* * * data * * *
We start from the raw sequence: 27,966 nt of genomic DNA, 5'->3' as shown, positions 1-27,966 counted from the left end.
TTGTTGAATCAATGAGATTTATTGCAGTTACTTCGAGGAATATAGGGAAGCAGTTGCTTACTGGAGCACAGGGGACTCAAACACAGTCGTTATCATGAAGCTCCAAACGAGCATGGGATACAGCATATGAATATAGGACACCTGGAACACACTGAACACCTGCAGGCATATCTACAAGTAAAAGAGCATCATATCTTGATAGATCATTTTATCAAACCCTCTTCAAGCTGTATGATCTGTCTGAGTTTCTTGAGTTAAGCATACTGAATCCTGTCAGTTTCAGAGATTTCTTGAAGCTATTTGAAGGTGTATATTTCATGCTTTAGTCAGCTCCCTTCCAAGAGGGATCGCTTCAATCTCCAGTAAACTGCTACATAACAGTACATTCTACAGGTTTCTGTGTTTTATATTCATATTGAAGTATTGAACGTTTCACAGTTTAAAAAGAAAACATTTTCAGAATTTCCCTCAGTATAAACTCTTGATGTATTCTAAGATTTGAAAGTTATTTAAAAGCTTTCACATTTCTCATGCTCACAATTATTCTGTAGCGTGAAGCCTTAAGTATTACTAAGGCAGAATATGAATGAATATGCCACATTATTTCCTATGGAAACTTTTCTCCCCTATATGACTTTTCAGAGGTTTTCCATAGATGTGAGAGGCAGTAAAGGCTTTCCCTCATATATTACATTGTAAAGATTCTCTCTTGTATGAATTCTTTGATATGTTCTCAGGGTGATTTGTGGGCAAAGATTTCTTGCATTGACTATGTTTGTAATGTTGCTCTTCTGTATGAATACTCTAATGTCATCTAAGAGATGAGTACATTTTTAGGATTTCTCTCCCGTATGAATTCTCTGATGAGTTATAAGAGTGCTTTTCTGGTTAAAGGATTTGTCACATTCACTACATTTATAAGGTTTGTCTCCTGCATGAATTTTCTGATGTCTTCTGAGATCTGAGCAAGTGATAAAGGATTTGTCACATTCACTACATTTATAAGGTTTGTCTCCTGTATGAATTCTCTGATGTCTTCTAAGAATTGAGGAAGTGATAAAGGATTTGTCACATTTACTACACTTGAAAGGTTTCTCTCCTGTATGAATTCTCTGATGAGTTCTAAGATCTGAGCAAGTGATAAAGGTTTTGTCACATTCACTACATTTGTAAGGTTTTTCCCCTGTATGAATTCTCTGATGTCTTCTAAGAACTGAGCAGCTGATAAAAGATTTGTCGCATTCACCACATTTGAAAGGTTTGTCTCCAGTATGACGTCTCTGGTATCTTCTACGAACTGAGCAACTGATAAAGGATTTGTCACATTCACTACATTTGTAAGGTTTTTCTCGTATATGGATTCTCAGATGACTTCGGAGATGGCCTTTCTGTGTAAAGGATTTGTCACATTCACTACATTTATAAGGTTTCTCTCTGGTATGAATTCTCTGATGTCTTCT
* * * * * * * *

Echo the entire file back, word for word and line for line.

We start from the raw sequence: 27,966 nt of genomic DNA, 5'->3' as shown, positions 1-27,966 counted from the left end.
TTGTTGAATCAATGAGATTTATTGCAGTTACTTCGAGGAATATAGGGAAGCAGTTGCTTACTGGAGCACAGGGGACTCAAACACAGTCGTTATCATGAAGCTCCAAACGAGCATGGGATACAGCATATGAATATAGGACACCTGGAACACACTGAACACCTGCAGGCATATCTACAAGTAAAAGAGCATCATATCTTGATAGATCATTTTATCAAACCCTCTTCAAGCTGTATGATCTGTCTGAGTTTCTTGAGTTAAGCATACTGAATCCTGTCAGTTTCAGAGATTTCTTGAAGCTATTTGAAGGTGTATATTTCATGCTTTAGTCAGCTCCCTTCCAAGAGGGATCGCTTCAATCTCCAGTAAACTGCTACATAACAGTACATTCTACAGGTTTCTGTGTTTTATATTCATATTGAAGTATTGAACGTTTCACAGTTTAAAAAGAAAACATTTTCAGAATTTCCCTCAGTATAAACTCTTGATGTATTCTAAGATTTGAAAGTTATTTAAAAGCTTTCACATTTCTCATGCTCACAATTATTCTGTAGCGTGAAGCCTTAAGTATTACTAAGGCAGAATATGAATGAATATGCCACATTATTTCCTATGGAAACTTTTCTCCCCTATATGACTTTTCAGAGGTTTTCCATAGATGTGAGAGGCAGTAAAGGCTTTCCCTCATATATTACATTGTAAAGATTCTCTCTTGTATGAATTCTTTGATATGTTCTCAGGGTGATTTGTGGGCAAAGATTTCTTGCATTGACTATGTTTGTAATGTTGCTCTTCTGTATGAATACTCTAATGTCATCTAAGAGATGAGTACATTTTTAGGATTTCTCTCCCGTATGAATTCTCTGATGAGTTATAAGAGTGCTTTTCTGGTTAAAGGATTTGTCACATTCACTACATTTATAAGGTTTGTCTCCTGCATGAATTTTCTGATGTCTTCTGAGATCTGAGCAAGTGATAAAGGATTTGTCACATTCACTACATTTATAAGGTTTGTCTCCTGTATGAATTCTCTGATGTCTTCTAAGAATTGAGGAAGTGATAAAGGATTTGTCACATTTACTACACTTGAAAGGTTTCTCTCCTGTATGAATTCTCTGATGAGTTCTAAGATCTGAGCAAGTGATAAAGGTTTTGTCACATTCACTACATTTGTAAGGTTTTTCCCCTGTATGAATTCTCTGATGTCTTCTAAGAACTGAGCAGCTGATAAAAGATTTGTCGCATTCACCACATTTGAAAGGTTTGTCTCCAGTATGACGTCTCTGGTATCTTCTACGAACTGAGCAACTGATAAAGGATTTGTCACATTCACTACATTTGTAAGGTTTTTCTCGTATATGGATTCTCAGATGACTTCGGAGATGGCCTTTCTGTGTAAAGGATTTGTCACATTCACTACATTTATAAGGTTTCTCTCTGGTATGAATTCTCTGATGTCTTCT